A modern, contemporary Hindu temple with earthy tones, lattice screens and a large skylight is under construction in Dubai’s Jebel Ali.
Trustees said the shrine, with 11 Hindu deities, would be ready by Diwali in October next year.
The main shikhar, or spire, rises to a height of 24 metres and the glass-shaded skylight is ringed with six additional spires.
Sunlight will stream in through the octagonal-shaped skylight on to the prayer area that can hold 1,500 worshippers.
Large bells suspended from the dome will drop into the expansive hall.
The 465-square-metre prayer room will open up to a terrace for pujas – or ceremonies – where devotees can pray around a fire.
The terrace and the facade will be partially covered with mashrabiya designs inspired from Arabic architecture.
"This is not one of your classical temples, it is a contemporary, modern-day temple," Raju Shroff, a trustee of the Sindhi Guru Darbar temple that will oversee the construction work, told The National.
“In this city that is all about hustle and bustle, we have tried to create a feel of serenity and calmness when you come to prayer.
“We have used earthy and natural colours so your mind is at peace. There will be a lot of natural light because of the huge skylight.”
This is the second Hindu temple being built in the UAE.
Unlike the temple being constructed in Abu Dhabi, for which hand carvings are being sculpted in Indian towns, work on the Dubai temple will be done in the emirate.
“Our design and inspiration is from here. The facade is with Saudi/Jordanian stone and it is inspired by the Arabian mashrabiya design,” Mr Shroff said.
“We are doing everything in Dubai. Only the murtis (deities) will be from the India.”
The temple will be housed on the upper level with a community centre on the lower section.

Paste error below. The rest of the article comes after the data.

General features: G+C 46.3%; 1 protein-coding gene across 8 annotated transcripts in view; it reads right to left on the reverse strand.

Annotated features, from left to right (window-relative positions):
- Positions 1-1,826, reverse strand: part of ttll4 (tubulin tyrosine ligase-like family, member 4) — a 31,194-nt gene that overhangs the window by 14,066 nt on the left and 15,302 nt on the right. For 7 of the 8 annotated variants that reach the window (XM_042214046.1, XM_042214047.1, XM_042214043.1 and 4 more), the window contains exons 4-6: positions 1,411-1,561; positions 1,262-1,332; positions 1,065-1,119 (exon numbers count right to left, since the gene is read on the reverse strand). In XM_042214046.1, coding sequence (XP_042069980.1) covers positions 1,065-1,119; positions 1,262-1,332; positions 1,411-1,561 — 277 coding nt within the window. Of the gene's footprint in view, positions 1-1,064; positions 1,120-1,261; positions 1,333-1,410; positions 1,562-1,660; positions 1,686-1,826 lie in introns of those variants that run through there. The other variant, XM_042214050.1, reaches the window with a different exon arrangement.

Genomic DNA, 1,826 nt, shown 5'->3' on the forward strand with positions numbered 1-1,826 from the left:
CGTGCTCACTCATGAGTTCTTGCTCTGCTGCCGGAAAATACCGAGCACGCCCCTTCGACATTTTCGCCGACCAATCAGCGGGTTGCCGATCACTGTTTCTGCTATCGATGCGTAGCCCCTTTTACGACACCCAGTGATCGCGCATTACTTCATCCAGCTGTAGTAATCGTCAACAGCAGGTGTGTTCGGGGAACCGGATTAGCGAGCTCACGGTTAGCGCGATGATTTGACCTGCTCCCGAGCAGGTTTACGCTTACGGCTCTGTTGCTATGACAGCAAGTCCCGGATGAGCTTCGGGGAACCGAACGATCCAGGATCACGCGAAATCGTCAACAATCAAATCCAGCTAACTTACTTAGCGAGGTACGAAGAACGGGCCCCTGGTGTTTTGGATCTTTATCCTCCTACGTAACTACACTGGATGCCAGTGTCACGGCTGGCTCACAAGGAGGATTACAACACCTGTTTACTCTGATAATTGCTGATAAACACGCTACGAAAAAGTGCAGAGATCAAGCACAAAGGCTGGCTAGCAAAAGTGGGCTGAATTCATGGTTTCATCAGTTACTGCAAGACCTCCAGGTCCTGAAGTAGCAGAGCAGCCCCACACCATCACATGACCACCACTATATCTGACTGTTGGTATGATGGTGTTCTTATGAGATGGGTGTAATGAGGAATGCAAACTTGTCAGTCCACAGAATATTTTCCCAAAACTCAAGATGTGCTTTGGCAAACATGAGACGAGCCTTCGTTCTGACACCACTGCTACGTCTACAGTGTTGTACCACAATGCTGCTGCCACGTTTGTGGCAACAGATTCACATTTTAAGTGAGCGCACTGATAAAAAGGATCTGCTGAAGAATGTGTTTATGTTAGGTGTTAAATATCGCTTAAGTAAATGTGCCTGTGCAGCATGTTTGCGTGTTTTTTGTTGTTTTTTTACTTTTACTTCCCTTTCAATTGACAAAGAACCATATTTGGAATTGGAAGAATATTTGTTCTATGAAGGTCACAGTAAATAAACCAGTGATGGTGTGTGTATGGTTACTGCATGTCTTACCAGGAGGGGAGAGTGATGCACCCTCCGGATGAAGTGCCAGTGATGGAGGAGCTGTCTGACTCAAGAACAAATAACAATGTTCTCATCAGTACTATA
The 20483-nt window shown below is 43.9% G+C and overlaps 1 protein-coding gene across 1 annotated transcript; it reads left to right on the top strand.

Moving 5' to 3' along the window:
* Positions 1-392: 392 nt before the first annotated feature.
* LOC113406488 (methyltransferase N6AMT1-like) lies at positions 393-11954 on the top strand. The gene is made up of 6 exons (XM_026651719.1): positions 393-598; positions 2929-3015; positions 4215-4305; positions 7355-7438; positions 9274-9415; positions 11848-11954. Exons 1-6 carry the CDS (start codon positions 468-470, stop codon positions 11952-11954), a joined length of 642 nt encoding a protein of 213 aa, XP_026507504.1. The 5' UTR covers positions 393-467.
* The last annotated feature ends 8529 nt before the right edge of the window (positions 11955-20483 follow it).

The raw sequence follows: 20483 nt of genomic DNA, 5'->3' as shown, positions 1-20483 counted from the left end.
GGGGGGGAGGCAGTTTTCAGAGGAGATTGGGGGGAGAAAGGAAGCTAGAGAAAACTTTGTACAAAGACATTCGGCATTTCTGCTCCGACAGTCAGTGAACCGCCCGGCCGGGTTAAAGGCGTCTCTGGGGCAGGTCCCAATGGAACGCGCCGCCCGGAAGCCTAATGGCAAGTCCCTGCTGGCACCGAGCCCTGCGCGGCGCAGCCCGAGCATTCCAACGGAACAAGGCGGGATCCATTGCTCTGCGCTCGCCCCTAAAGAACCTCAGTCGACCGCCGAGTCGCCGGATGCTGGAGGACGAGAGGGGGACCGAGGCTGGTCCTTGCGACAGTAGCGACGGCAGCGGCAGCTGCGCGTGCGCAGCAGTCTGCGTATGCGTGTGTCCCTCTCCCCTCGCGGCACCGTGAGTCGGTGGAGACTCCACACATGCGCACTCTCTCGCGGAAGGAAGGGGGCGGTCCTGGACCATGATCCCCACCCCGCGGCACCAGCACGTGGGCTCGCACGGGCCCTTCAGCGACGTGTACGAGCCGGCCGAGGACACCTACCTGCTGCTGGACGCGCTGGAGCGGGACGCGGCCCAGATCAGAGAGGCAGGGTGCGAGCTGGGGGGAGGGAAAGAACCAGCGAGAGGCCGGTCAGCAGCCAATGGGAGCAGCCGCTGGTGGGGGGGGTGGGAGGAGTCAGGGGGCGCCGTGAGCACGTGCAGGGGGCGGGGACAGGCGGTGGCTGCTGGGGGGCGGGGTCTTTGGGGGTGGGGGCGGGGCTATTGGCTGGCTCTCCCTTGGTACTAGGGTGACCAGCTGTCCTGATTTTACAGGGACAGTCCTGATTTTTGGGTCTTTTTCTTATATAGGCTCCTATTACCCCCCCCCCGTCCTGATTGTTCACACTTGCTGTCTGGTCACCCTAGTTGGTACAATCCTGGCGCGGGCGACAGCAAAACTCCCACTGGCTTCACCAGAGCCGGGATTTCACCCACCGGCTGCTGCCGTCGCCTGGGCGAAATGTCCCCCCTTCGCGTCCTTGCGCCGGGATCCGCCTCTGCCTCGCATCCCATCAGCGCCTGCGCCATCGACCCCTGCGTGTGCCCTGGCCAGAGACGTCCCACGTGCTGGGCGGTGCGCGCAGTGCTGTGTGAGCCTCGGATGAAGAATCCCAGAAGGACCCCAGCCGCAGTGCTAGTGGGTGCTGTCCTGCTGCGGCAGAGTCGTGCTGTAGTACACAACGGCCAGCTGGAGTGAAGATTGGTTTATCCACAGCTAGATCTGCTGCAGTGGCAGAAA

Outer structural work is being undertaken on the Jebel Ali site.
Work on two basements and the ground floor of the single-storey structure has been completed.
Sculptures of the Hindu deities Shiv, Hanuman, Ganesh and others will be placed in the prayer hall.
On the ground floor, the main community area will cover about 370 square metres. It can be used for weddings, child-naming ceremonies and condolence gatherings.
Another small area will be allocated for dance, music and art classes.
"We are expecting people to use this on a daily basis, not just on weekends and we want to give it a community feel,” Mr Shroff said.
The ground-breaking ceremony for the temple took place last year and the foundation stone was laid in August.
The temple is being built in an area near a popular Sikh shrine in Jebel Ali, where several Christian churches are located.
The Sindhi Guru Darbar temple trust also runs two Hindu shrine in small buildings in Bur Dubai.
Trustees said the shrine was testimony to the inclusive approach of the UAE leaders.
“It could not have been possible without the generosity and open-mindedness of the Rulers of the UAE, and the overwhelming support of the Community Development Authority, Dubai,” the trust said.